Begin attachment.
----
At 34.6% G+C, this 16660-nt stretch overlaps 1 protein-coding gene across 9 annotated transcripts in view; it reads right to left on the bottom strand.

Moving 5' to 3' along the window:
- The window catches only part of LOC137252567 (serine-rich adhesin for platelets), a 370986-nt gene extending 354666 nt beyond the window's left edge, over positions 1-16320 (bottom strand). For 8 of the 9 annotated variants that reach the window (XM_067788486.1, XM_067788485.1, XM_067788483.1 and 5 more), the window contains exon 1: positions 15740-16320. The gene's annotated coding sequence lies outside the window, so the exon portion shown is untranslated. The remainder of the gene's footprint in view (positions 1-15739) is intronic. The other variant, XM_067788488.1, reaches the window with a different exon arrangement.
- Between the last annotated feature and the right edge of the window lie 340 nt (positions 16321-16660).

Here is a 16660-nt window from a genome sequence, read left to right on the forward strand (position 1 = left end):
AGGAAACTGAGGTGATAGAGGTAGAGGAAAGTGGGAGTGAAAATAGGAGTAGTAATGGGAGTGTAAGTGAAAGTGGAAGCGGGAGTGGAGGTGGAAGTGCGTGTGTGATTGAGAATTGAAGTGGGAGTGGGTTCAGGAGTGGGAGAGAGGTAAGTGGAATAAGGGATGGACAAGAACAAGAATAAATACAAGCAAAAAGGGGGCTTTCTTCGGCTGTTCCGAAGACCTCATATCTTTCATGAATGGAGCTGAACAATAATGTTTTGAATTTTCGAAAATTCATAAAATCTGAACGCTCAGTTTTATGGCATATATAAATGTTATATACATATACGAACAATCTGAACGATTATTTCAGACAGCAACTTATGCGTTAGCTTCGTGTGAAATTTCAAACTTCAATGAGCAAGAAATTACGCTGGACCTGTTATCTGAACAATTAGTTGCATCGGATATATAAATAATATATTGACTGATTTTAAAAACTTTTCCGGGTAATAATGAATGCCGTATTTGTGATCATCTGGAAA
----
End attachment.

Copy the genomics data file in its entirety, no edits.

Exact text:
At 34.6% G+C, this 16660-nt stretch overlaps 1 protein-coding gene across 9 annotated transcripts in view; it reads right to left on the bottom strand.

Moving 5' to 3' along the window:
- The window catches only part of LOC137252567 (serine-rich adhesin for platelets), a 370986-nt gene extending 354666 nt beyond the window's left edge, over positions 1-16320 (bottom strand). For 8 of the 9 annotated variants that reach the window (XM_067788486.1, XM_067788485.1, XM_067788483.1 and 5 more), the window contains exon 1: positions 15740-16320. The gene's annotated coding sequence lies outside the window, so the exon portion shown is untranslated. The remainder of the gene's footprint in view (positions 1-15739) is intronic. The other variant, XM_067788488.1, reaches the window with a different exon arrangement.
- Between the last annotated feature and the right edge of the window lie 340 nt (positions 16321-16660).

Here is a 16660-nt window from a genome sequence, read left to right on the forward strand (position 1 = left end):
AGGAAACTGAGGTGATAGAGGTAGAGGAAAGTGGGAGTGAAAATAGGAGTAGTAATGGGAGTGTAAGTGAAAGTGGAAGCGGGAGTGGAGGTGGAAGTGCGTGTGTGATTGAGAATTGAAGTGGGAGTGGGTTCAGGAGTGGGAGAGAGGTAAGTGGAATAAGGGATGGACAAGAACAAGAATAAATACAAGCAAAAAGGGGGCTTTCTTCGGCTGTTCCGAAGACCTCATATCTTTCATGAATGGAGCTGAACAATAATGTTTTGAATTTTCGAAAATTCATAAAATCTGAACGCTCAGTTTTATGGCATATATAAATGTTATATACATATACGAACAATCTGAACGATTATTTCAGACAGCAACTTATGCGTTAGCTTCGTGTGAAATTTCAAACTTCAATGAGCAAGAAATTACGCTGGACCTGTTATCTGAACAATTAGTTGCATCGGATATATAAATAATATATTGACTGATTTTAAAAACTTTTCCGGGTAATAATGAATGCCGTATTTGTGATCATCTGGAAA